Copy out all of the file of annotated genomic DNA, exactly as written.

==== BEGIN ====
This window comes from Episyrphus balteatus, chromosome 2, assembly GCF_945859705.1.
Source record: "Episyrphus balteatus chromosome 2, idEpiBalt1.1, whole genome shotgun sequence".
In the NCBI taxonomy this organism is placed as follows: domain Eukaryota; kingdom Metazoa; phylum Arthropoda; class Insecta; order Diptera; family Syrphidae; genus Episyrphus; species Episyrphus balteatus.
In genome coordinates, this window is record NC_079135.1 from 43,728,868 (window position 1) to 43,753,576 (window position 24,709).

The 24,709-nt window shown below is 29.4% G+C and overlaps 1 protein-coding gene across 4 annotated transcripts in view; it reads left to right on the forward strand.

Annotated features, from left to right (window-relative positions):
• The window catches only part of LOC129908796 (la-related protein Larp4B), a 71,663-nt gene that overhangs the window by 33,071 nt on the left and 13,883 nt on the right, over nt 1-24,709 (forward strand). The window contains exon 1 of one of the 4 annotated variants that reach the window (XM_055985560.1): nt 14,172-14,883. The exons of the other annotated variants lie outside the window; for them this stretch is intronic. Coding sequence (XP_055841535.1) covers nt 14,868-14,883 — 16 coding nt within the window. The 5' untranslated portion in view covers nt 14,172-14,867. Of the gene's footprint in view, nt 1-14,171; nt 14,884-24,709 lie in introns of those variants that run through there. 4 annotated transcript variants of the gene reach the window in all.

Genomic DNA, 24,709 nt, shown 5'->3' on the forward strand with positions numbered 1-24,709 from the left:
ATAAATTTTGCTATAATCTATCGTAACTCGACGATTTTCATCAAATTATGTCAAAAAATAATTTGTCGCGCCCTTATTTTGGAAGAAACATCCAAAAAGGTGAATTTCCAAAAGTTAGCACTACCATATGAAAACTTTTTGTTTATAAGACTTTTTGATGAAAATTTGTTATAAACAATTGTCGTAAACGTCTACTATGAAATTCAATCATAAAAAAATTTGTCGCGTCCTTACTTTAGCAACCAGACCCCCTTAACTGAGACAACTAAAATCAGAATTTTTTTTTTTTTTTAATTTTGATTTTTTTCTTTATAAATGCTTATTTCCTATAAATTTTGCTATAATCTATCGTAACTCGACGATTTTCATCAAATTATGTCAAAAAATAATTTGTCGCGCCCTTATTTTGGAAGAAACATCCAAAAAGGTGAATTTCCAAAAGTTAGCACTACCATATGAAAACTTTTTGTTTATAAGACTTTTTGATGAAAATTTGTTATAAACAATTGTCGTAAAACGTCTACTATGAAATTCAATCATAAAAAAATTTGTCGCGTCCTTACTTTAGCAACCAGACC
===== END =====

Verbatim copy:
This window comes from Episyrphus balteatus, chromosome 2, assembly GCF_945859705.1.
Source record: "Episyrphus balteatus chromosome 2, idEpiBalt1.1, whole genome shotgun sequence".
In the NCBI taxonomy this organism is placed as follows: domain Eukaryota; kingdom Metazoa; phylum Arthropoda; class Insecta; order Diptera; family Syrphidae; genus Episyrphus; species Episyrphus balteatus.
In genome coordinates, this window is record NC_079135.1 from 43,728,868 (window position 1) to 43,753,576 (window position 24,709).

The 24,709-nt window shown below is 29.4% G+C and overlaps 1 protein-coding gene across 4 annotated transcripts in view; it reads left to right on the forward strand.

Annotated features, from left to right (window-relative positions):
• The window catches only part of LOC129908796 (la-related protein Larp4B), a 71,663-nt gene that overhangs the window by 33,071 nt on the left and 13,883 nt on the right, over nt 1-24,709 (forward strand). The window contains exon 1 of one of the 4 annotated variants that reach the window (XM_055985560.1): nt 14,172-14,883. The exons of the other annotated variants lie outside the window; for them this stretch is intronic. Coding sequence (XP_055841535.1) covers nt 14,868-14,883 — 16 coding nt within the window. The 5' untranslated portion in view covers nt 14,172-14,867. Of the gene's footprint in view, nt 1-14,171; nt 14,884-24,709 lie in introns of those variants that run through there. 4 annotated transcript variants of the gene reach the window in all.

Genomic DNA, 24,709 nt, shown 5'->3' on the forward strand with positions numbered 1-24,709 from the left:
ATAAATTTTGCTATAATCTATCGTAACTCGACGATTTTCATCAAATTATGTCAAAAAATAATTTGTCGCGCCCTTATTTTGGAAGAAACATCCAAAAAGGTGAATTTCCAAAAGTTAGCACTACCATATGAAAACTTTTTGTTTATAAGACTTTTTGATGAAAATTTGTTATAAACAATTGTCGTAAACGTCTACTATGAAATTCAATCATAAAAAAATTTGTCGCGTCCTTACTTTAGCAACCAGACCCCCTTAACTGAGACAACTAAAATCAGAATTTTTTTTTTTTTTTAATTTTGATTTTTTTCTTTATAAATGCTTATTTCCTATAAATTTTGCTATAATCTATCGTAACTCGACGATTTTCATCAAATTATGTCAAAAAATAATTTGTCGCGCCCTTATTTTGGAAGAAACATCCAAAAAGGTGAATTTCCAAAAGTTAGCACTACCATATGAAAACTTTTTGTTTATAAGACTTTTTGATGAAAATTTGTTATAAACAATTGTCGTAAAACGTCTACTATGAAATTCAATCATAAAAAAATTTGTCGCGTCCTTACTTTAGCAACCAGACC